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All Blacks kick on and leave nothing to chance
New Zealand's cricketers lost the World Cup final to England in a tie-break. Their rugby team will be ready if their semi-final has to be decided by a shoot-out.
TOKYO, 22 Oct - New Zealand's sporting hearts were broken in July when their cricket team lost the World Cup final to England at Lord's in a tie-breaking Super Over.
Now, a little more than three months later, the All Blacks are determined to avoid any possibility of a similar tale of woe. They are fully prepared for the prospect of an equivalent rugby tie-breaker should their World Cup semi-final against England end in a draw.
New Zealand coach Steve Hansen knows it is a long shot the game will still be tied after 110 minutes of rugby, including two 10-minute halves of extra-time and another 10-minute period of sudden-death play where the first score will be decisive. But even he has to concede: "Funnier things have happened, eh?"
To that end, he will make sure that should the World Cup's first-ever penalty shoot-out materialise, his five sharpest shooters still out on the pitch will be well prepared.
Who would make his final list of penalty takers we can only speculate - it may well depend on who is left standing after an hour and 50 minutes - but it is a fair assumption that goal-kicking Barrett brothers, Beauden, below, and Jordie, will be among them.
On Tuesday, their brother Scott also insisted he would be ready to answer his country's call with his kicking boots if it came to a nerve-shredding tie-break.
"I'm sure there'd be a few backs first. We'd have to be quite short," he said, after fellow second-rower Sam Whitelock, who has absolutely no intention of applying for the job, patted Scott on the back to suggest he was made of the right stuff. "Out of the forwards, though, I'd definitely back myself, sure."
With Hansen's reputation for being a perfectionist, of course the All Blacks will be ready.
"It's unlikely it will be decided that way. Have we prepared for that? We know those are the rules, so yes," said the Kiwis coach.
"You'd be foolish if you hadn't prepared for it but I would be highly surprised if after 80 minutes, then 10 minutes each way, then sudden-death extra time - by which time there'll be bugger all people standing - that someone hasn't scored some points.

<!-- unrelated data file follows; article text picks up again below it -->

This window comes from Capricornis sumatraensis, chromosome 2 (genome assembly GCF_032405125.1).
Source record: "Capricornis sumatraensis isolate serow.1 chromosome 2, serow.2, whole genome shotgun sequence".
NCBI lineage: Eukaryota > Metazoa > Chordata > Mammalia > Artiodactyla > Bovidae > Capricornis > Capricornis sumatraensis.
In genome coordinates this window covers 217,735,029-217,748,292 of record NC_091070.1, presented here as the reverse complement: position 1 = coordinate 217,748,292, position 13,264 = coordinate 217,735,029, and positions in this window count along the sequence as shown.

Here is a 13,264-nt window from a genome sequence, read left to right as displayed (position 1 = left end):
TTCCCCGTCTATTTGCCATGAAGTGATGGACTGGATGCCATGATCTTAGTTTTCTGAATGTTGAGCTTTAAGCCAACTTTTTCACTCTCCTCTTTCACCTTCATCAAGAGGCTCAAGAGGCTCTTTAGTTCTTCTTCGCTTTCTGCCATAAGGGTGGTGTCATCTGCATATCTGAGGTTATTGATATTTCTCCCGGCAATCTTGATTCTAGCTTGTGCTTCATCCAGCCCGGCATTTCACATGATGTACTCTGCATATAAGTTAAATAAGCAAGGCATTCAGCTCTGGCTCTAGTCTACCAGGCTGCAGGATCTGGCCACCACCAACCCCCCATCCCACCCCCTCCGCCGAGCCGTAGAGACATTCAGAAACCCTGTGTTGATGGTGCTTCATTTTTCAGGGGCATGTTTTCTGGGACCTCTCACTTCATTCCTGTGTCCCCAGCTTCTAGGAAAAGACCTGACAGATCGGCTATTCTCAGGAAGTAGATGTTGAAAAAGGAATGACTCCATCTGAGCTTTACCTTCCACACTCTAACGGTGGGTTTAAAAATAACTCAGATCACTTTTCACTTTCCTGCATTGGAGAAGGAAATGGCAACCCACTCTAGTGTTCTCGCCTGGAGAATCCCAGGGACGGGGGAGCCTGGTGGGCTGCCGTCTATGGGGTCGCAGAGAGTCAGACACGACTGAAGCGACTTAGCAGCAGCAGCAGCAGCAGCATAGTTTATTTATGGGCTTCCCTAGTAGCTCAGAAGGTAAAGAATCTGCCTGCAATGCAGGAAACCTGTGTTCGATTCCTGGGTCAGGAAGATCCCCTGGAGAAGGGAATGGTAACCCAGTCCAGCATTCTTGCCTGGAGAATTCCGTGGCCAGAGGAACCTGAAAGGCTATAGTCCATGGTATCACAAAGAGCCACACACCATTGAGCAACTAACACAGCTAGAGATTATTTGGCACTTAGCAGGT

"But funnier things have happened, eh? I don’t know if they got the cricket one right really.”
"It's going to be a mighty clash and we're looking forward to it."#BACKBLACK pic.twitter.com/bIxZBaDgBT— All Blacks (@AllBlacks) October 21, 2019
A lot of New Zealanders felt that way when their Black Caps were beaten in an amazing World Cup final in which both sides scored 241, then another 15 each in the Super Over.
The scores were tied but England earned their victory on the strength of having scored more boundaries during the match, even though New Zealand had taken more wickets in the regulation overs. The boundary countback tie-breaker has since been scrapped for future events by the International Cricket Council.
👏🏽 Massive ovation for our boys as they head to the trophy presentation 🏏 Class from the @HomeOfCricket crowd 👍🏽 #ENGvNZ #CWC19 pic.twitter.com/bDqMlhRq0G— BLACKCAPS (@BLACKCAPS) July 14, 2019
The sportsmanlike acceptance of defeat by Kane Williamson and his team was widely lauded throughout the sporting world and also left a big impression on the All Blacks.
"It was a pretty amazing game to watch. Obviously, we weren't the happiest with the result, but I saw a few of the cricket boys afterwards and it was quite humbling to talk to them, how their mindset was after a pretty close loss," said Whitelock.
"We don’t have to bowl a Super Over but we'll make sure we know all the different processes and protocols and rules of what potentially can happen if it's a draw."